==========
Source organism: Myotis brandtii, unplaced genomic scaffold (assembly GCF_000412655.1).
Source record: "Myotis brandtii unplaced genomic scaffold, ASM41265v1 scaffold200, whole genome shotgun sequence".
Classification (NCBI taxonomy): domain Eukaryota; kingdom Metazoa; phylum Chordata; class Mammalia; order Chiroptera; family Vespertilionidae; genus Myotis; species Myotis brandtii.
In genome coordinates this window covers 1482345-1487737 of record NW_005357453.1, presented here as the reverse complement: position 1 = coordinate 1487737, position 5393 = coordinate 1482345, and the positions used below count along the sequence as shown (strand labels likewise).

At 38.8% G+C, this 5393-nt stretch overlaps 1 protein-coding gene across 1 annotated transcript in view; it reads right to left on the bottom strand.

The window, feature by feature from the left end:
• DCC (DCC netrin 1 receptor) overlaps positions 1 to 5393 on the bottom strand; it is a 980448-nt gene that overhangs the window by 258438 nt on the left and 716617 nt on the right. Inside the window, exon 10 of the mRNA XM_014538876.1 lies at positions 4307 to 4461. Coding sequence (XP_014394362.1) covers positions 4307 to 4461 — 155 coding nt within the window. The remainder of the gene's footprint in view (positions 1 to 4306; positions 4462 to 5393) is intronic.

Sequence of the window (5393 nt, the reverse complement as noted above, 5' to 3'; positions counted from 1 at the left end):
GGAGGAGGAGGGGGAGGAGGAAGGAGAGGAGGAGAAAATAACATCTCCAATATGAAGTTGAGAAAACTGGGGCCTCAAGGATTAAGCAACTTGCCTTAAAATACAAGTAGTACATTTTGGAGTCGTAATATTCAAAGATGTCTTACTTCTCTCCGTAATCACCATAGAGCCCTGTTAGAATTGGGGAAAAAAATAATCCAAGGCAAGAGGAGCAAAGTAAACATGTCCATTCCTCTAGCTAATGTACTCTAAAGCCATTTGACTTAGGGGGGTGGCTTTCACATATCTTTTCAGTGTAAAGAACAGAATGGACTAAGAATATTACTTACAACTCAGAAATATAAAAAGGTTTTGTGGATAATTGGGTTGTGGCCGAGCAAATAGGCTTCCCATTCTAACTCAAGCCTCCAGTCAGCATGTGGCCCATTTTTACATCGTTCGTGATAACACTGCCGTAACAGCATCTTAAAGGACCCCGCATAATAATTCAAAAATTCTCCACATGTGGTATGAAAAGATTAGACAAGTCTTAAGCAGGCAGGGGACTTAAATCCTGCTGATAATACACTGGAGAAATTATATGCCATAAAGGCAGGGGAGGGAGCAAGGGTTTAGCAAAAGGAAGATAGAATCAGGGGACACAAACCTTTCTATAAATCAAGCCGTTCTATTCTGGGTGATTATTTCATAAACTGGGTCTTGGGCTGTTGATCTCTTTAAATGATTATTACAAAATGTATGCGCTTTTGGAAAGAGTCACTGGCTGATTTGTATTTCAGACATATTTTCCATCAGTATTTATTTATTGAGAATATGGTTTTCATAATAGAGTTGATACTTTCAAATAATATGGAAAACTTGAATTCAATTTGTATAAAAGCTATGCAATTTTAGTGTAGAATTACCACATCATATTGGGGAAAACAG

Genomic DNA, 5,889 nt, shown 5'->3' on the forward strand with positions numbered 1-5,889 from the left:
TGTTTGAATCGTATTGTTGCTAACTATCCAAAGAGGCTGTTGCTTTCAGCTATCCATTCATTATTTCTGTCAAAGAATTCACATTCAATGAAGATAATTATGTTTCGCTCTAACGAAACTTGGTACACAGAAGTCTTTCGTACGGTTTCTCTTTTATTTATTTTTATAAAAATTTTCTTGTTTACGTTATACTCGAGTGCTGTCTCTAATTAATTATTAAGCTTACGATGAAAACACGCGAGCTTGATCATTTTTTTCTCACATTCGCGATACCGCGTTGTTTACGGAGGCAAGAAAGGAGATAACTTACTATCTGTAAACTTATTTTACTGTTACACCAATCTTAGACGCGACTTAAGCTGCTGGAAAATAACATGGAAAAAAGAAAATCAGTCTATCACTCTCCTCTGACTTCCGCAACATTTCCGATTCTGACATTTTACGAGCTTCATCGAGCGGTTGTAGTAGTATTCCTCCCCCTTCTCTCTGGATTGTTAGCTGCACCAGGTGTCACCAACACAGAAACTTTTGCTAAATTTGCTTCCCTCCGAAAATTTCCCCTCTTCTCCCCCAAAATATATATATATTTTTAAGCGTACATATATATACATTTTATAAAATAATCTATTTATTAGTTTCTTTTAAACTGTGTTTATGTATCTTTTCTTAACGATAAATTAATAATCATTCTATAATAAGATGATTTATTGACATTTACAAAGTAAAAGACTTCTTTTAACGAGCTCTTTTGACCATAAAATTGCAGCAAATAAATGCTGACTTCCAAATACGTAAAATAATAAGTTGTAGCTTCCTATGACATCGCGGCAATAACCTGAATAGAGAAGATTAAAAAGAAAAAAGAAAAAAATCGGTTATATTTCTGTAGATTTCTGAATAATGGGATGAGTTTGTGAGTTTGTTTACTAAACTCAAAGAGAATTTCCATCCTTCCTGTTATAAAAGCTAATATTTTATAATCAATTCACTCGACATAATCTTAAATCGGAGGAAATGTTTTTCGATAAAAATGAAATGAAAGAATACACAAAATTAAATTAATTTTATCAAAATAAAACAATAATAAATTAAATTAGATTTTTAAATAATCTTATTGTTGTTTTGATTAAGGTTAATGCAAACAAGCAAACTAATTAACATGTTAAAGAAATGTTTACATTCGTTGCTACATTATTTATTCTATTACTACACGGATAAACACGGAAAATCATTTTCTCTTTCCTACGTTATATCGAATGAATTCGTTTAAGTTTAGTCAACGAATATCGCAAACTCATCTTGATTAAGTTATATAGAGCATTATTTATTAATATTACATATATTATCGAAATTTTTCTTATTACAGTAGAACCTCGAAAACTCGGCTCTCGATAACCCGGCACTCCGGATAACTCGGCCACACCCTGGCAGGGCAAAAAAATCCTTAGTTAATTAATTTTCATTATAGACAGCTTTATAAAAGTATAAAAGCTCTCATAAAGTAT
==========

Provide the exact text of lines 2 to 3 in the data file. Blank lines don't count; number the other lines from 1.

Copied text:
Source record: "Myotis brandtii unplaced genomic scaffold, ASM41265v1 scaffold200, whole genome shotgun sequence".
Classification (NCBI taxonomy): domain Eukaryota; kingdom Metazoa; phylum Chordata; class Mammalia; order Chiroptera; family Vespertilionidae; genus Myotis; species Myotis brandtii.